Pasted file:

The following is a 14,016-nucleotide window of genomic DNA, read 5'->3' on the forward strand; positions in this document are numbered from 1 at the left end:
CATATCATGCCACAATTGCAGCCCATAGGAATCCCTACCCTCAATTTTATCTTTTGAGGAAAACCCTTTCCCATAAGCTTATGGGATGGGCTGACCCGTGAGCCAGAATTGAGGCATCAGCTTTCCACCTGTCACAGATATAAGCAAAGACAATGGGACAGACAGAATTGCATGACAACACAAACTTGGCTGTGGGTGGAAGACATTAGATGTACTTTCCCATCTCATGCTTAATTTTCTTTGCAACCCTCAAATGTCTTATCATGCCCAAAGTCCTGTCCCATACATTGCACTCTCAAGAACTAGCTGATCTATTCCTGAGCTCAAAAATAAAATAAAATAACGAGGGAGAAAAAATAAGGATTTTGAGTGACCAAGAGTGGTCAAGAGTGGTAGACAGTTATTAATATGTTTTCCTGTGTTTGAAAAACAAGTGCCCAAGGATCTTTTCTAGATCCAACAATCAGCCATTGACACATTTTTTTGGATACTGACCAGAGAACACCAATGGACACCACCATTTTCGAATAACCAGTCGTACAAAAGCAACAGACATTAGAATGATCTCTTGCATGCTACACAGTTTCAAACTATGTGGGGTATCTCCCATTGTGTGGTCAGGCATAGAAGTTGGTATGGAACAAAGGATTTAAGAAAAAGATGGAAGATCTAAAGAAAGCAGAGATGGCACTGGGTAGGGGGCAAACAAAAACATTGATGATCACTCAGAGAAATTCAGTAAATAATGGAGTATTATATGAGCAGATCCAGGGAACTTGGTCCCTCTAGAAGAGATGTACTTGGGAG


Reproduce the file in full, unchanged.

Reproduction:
The following is a 14,016-nucleotide window of genomic DNA, read 5'->3' on the forward strand; positions in this document are numbered from 1 at the left end:
CATATCATGCCACAATTGCAGCCCATAGGAATCCCTACCCTCAATTTTATCTTTTGAGGAAAACCCTTTCCCATAAGCTTATGGGATGGGCTGACCCGTGAGCCAGAATTGAGGCATCAGCTTTCCACCTGTCACAGATATAAGCAAAGACAATGGGACAGACAGAATTGCATGACAACACAAACTTGGCTGTGGGTGGAAGACATTAGATGTACTTTCCCATCTCATGCTTAATTTTCTTTGCAACCCTCAAATGTCTTATCATGCCCAAAGTCCTGTCCCATACATTGCACTCTCAAGAACTAGCTGATCTATTCCTGAGCTCAAAAATAAAATAAAATAACGAGGGAGAAAAAATAAGGATTTTGAGTGACCAAGAGTGGTCAAGAGTGGTAGACAGTTATTAATATGTTTTCCTGTGTTTGAAAAACAAGTGCCCAAGGATCTTTTCTAGATCCAACAATCAGCCATTGACACATTTTTTTGGATACTGACCAGAGAACACCAATGGACACCACCATTTTCGAATAACCAGTCGTACAAAAGCAACAGACATTAGAATGATCTCTTGCATGCTACACAGTTTCAAACTATGTGGGGTATCTCCCATTGTGTGGTCAGGCATAGAAGTTGGTATGGAACAAAGGATTTAAGAAAAAGATGGAAGATCTAAAGAAAGCAGAGATGGCACTGGGTAGGGGGCAAACAAAAACATTGATGATCACTCAGAGAAATTCAGTAAATAATGGAGTATTATATGAGCAGATCCAGGGAACTTGGTCCCTCTAGAAGAGATGTACTTGGGAG